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Dallas Clock Chip Mod

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    Dallas Clock Chip Mod

    Is it possible or advisable to modify a Dallas Clock Chip with a coin cell battery holder while the chip is still in the motherboard? Or too dangerous?
    "In Life, The Days Are Long But The Years Are Short..."

    #2
    I've seen it done several times, so it's possible. I'm not sure that, given my clumsiness, that I'd consider it to be advisable for me.
    Reach me: vcfblackhole _at_ protonmail dot com.

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      #3
      I've done it and seen others do it to the Onyx IO4 board among others where there is too big a risk damaging something trying to desolder it. The key is to just work very carefully with the dremel.
      [Need something to waste time on? Click here to visit my YouTube channel CelGenStudios]
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        #4
        I shall try it out and see how it goes!!! I am pretty good with a dremel (much better than soldering that chip out and then back in!)
        "In Life, The Days Are Long But The Years Are Short..."

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          #5
          Would this Dallas chip also hold the CMOS? If so, wouldn't you have to do the battery hack described in this thread?

          http://www.vcfed.org/forum/showthrea...ave&highlight=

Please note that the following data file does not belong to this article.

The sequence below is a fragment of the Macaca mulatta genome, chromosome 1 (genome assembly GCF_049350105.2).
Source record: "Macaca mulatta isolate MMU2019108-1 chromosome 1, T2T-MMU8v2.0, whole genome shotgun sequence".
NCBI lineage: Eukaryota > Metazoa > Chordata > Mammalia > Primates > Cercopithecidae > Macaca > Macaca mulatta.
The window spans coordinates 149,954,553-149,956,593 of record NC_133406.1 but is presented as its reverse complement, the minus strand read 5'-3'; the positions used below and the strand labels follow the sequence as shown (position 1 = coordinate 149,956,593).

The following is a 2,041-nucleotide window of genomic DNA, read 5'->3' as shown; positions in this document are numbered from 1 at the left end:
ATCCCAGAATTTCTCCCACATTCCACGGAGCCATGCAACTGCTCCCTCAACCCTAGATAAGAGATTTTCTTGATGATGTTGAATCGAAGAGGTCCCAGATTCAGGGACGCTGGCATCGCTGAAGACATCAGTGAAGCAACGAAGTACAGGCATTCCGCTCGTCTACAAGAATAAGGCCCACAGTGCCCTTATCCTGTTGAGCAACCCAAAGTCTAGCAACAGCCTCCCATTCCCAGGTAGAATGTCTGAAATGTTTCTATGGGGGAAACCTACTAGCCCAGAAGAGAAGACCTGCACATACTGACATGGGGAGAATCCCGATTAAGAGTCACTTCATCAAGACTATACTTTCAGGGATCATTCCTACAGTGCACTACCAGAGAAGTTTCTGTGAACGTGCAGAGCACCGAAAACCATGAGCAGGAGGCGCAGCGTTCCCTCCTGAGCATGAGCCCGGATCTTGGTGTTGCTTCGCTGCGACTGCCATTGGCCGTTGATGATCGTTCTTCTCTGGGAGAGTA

Comment


            #6
            I've done it on a board once; I damaged the board beside the module and it was unusable thereafter. If I had been using better tools and been more careful it would have worked. You "can" do it but you need to be precise in your actions.

            Some boards, the module is directly adjacent to an expansion slot and the battery contact side might be inaccessible. It's a no-go there.

            I have also desoldered the RTC module and put the new one (or modded one) into a DIP socket instead...that's the approach I would personally recommend. You need a decently hot iron to melt some of the contacts' solder all the way through and a good desoldering tool of your choice. I prefer the vacuum sucker things but others have differing opinions.

            Worth noting, the same can also be done to the ODIN-brand compatible modules, and Houston Tech modules (but they're a little different and easier, the lid just pops off, it isn't all glued together in potting compound).
            Enthusiast of keyboards with springs which buckle noisily.

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              #7
              I've recently done it to a Pentium socket 4 mainboard, Intel Premiere I think... it had the DS1287 on board and soldered in. Just used my Dremel like thingie and went very careful, job was done in about 20 minutes, though:

              DS1287_01.jpg
              DS1287_02.jpg
              DS1287_03.jpg
              Oh man, this isn't happening... it only thinks it's happening. - Kevin Flynn

              Comment


                #8
                Originally posted by Grandcheapskate View Post
                Would this Dallas chip also hold the CMOS? If so, wouldn't you have to do the battery hack described in this thread?

                http://www.vcfed.org/forum/showthrea...ave&highlight=
                Yes, The CMOS is held in the Dallas Clock, or at least has the settings saved....the process I need to do is exactly like the one Denniske1976 posted

                Originally posted by kishy View Post